• Rafael

      Hit me up. Happy to drive you around Oakland :-) Do like a Bourdain? I don’t know.

    • Jo

    These are in the oven now and I just know they’re going to be wonderful. I must have made my caramel a bit too thin as I couldn’t sensibly fit it all on top of the mixture. Oh well, I’ll just have to eat it!
    Thanks David for yet another fantastic post.

    • Emily

    Oh the scalded caramel shards make these next-level. I am drooling. These and some white port. That’s an lovely afternoon right there.

    • Carol

    Just wanted to know that I made this recipe and it was excellent. Thanks.

    • Bleecker

    This recipe worked like a charm and the blondies were scrumptious! I’ve been looking for a blondie recipe with a soft chewy interior to no avail. My search is now over. Thank you David.

    • Amala

    I just, just made these. Burned my mouth eating them out of the oven as I could not wait the recommended day for the ‘toffee to mellow’!
    But it was extra worth it because I browned the butter instead of just melting it… That was a flavor worth a smidge of bodily injury.
    Great recipe!

    • Paul

    Thank you for the recipe. Made these yesterday using 70% G&B and they are pretty spectacular, even if I slightly under-baked them. Making them again tomorrow though so hopefully even better. (Visitors for coffee! I’m not (quite) that greedy). I think they will be a regular.

    • Mel

    WOW these were indeed incroyable! I used 70% chocolate and added extra milk chocolate too because 125g just didn’t seem like enough :)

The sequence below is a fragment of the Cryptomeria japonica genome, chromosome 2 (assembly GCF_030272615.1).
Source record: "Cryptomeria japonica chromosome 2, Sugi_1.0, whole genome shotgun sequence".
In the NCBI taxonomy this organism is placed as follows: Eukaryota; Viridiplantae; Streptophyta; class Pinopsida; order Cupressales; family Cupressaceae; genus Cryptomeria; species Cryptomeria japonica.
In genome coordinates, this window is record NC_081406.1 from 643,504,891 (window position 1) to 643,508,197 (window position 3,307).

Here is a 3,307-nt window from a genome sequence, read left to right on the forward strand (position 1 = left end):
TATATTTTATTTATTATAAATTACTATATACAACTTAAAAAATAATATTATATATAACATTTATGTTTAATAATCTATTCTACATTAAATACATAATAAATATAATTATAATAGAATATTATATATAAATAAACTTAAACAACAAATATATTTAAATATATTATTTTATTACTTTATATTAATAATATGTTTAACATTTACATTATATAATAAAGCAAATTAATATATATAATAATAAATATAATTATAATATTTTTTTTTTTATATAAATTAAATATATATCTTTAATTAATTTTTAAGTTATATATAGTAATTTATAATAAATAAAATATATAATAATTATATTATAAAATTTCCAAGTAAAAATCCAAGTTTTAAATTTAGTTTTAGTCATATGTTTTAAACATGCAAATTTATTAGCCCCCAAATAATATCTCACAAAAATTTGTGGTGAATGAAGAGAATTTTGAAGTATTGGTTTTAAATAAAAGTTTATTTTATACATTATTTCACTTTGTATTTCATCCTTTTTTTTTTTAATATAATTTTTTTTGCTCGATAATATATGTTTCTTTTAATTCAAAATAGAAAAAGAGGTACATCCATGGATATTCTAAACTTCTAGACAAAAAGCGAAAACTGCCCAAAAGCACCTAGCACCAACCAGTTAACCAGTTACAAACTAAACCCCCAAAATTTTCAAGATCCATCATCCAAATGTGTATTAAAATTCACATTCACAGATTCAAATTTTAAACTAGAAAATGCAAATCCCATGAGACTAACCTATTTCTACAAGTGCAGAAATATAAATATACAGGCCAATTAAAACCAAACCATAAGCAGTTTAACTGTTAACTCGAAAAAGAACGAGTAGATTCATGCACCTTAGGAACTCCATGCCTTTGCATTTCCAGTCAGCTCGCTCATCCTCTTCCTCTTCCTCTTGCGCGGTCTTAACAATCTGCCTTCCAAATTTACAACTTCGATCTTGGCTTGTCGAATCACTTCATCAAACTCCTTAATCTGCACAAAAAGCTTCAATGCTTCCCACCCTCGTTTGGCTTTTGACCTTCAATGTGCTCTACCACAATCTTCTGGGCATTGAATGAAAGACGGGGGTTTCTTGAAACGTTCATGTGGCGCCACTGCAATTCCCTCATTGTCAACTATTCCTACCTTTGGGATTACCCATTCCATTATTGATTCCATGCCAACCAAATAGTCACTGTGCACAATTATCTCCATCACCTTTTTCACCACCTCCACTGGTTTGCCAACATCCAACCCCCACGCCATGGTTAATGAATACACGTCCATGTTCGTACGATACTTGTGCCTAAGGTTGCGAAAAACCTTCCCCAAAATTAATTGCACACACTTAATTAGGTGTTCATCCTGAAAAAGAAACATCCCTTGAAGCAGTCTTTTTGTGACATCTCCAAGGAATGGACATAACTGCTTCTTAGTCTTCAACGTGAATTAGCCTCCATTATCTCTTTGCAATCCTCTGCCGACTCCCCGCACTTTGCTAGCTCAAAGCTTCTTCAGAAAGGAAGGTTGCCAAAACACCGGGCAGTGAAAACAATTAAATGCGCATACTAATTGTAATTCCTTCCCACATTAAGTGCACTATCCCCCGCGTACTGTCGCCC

• Eddie

    David, I wonder if there’s a typo in the amount of light brown sugar: 300g (1 3/4 cups, packed). 300 g is closer to 1 1/3 cup? Or perhaps you meant 380 g? Many thanks.

      • David
      David Lebovitz

      That is the measurement and conversion that Claire gave in the book, in her recipe. I usually do my own conversions but since the book was written in both measurements, I used hers. I normally find 1 cup of brown sugar equals 180g which is about 315g for 1 3/4 cups, which is pretty close to hers. (Brown sugar can vary by weight because it’s so humid.) If you do try the recipe with another amount, let me know how it works out.

        • Eddie

        Thanks David. Good to know. Now I can’t wait to make these blondies!

    • Toby

    David, I made this and it’s very, very good. I have a question abt the caramel. I waited until it turned amber and it very quickly started to bubble and expand in the pot. I quickly poured it on the silpat. However, it has a “burnt” taste. Should that be?

      • David
      David Lebovitz

      Sounds like you cooked it too much. Check out my post How to Make the Perfect Caramel, which is links in the post, for in-depth instructions and tips on how to get it just right.